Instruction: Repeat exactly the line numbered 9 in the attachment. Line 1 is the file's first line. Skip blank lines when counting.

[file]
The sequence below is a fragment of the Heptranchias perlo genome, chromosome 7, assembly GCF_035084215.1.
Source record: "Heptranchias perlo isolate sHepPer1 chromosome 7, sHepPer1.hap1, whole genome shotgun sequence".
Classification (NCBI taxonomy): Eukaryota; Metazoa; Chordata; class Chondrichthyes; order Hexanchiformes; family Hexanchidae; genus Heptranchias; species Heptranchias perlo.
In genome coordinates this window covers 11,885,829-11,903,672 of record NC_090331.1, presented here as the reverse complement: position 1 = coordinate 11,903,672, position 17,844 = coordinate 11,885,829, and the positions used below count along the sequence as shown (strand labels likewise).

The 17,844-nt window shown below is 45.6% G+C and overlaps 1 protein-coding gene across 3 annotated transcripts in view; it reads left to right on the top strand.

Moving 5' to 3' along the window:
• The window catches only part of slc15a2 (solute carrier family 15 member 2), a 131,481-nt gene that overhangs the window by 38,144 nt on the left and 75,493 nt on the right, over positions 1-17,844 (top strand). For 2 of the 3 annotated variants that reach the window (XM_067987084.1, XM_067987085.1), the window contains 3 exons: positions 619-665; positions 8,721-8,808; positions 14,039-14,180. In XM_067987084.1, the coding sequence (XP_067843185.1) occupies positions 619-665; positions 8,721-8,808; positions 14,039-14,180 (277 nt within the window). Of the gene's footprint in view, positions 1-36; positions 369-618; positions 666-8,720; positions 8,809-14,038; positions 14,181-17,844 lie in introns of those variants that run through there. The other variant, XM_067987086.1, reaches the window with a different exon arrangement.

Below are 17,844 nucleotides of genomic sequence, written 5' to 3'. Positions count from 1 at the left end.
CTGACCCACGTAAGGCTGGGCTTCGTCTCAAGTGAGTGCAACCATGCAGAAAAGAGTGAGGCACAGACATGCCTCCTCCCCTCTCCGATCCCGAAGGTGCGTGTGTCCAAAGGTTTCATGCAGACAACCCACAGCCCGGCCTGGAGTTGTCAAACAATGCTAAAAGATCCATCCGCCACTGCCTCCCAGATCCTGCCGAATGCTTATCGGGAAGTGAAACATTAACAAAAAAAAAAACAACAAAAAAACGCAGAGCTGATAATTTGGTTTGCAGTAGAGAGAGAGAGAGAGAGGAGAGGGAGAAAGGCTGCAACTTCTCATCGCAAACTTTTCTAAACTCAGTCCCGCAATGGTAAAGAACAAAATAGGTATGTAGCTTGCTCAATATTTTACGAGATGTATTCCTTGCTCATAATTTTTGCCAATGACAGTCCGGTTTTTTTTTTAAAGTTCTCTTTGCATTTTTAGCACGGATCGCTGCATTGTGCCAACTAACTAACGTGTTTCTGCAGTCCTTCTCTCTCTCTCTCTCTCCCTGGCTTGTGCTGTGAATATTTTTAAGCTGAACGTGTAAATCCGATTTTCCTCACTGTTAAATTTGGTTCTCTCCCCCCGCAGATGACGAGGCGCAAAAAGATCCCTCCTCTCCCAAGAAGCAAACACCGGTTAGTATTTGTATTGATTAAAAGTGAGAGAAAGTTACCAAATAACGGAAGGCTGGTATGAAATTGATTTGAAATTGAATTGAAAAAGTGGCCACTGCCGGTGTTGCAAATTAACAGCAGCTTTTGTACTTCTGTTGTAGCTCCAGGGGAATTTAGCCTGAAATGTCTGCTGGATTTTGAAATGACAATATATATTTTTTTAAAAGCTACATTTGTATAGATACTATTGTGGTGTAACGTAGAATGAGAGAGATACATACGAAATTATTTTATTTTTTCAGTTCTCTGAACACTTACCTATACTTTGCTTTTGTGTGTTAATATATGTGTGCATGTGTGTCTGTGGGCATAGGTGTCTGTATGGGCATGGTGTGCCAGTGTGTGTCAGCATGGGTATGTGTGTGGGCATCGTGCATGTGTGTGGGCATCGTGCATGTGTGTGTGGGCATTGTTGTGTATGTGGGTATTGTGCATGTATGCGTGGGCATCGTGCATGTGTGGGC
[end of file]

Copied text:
CTGACCCACGTAAGGCTGGGCTTCGTCTCAAGTGAGTGCAACCATGCAGAAAAGAGTGAGGCACAGACATGCCTCCTCCCCTCTCCGATCCCGAAGGTGCGTGTGTCCAAAGGTTTCATGCAGACAACCCACAGCCCGGCCTGGAGTTGTCAAACAATGCTAAAAGATCCATCCGCCACTGCCTCCCAGATCCTGCCGAATGCTTATCGGGAAGTGAAACATTAACAAAAAAAAAAACAACAAAAAAACGCAGAGCTGATAATTTGGTTTGCAGTAGAGAGAGAGAGAGAGAGGAGAGGGAGAAAGGCTGCAACTTCTCATCGCAAACTTTTCTAAACTCAGTCCCGCAATGGTAAAGAACAAAATAGGTATGTAGCTTGCTCAATATTTTACGAGATGTATTCCTTGCTCATAATTTTTGCCAATGACAGTCCGGTTTTTTTTTTAAAGTTCTCTTTGCATTTTTAGCACGGATCGCTGCATTGTGCCAACTAACTAACGTGTTTCTGCAGTCCTTCTCTCTCTCTCTCTCTCCCTGGCTTGTGCTGTGAATATTTTTAAGCTGAACGTGTAAATCCGATTTTCCTCACTGTTAAATTTGGTTCTCTCCCCCCGCAGATGACGAGGCGCAAAAAGATCCCTCCTCTCCCAAGAAGCAAACACCGGTTAGTATTTGTATTGATTAAAAGTGAGAGAAAGTTACCAAATAACGGAAGGCTGGTATGAAATTGATTTGAAATTGAATTGAAAAAGTGGCCACTGCCGGTGTTGCAAATTAACAGCAGCTTTTGTACTTCTGTTGTAGCTCCAGGGGAATTTAGCCTGAAATGTCTGCTGGATTTTGAAATGACAATATATATTTTTTTAAAAGCTACATTTGTATAGATACTATTGTGGTGTAACGTAGAATGAGAGAGATACATACGAAATTATTTTATTTTTTCAGTTCTCTGAACACTTACCTATACTTTGCTTTTGTGTGTTAATATATGTGTGCATGTGTGTCTGTGGGCATAGGTGTCTGTATGGGCATGGTGTGCCAGTGTGTGTCAGCATGGGTATGTGTGTGGGCATCGTGCATGTGTGTGGGCATCGTGCATGTGTGTGTGGGCATTGTTGTGTATGTGGGTATTGTGCATGTATGCGTGGGCATCGTGCATGTGTGGGC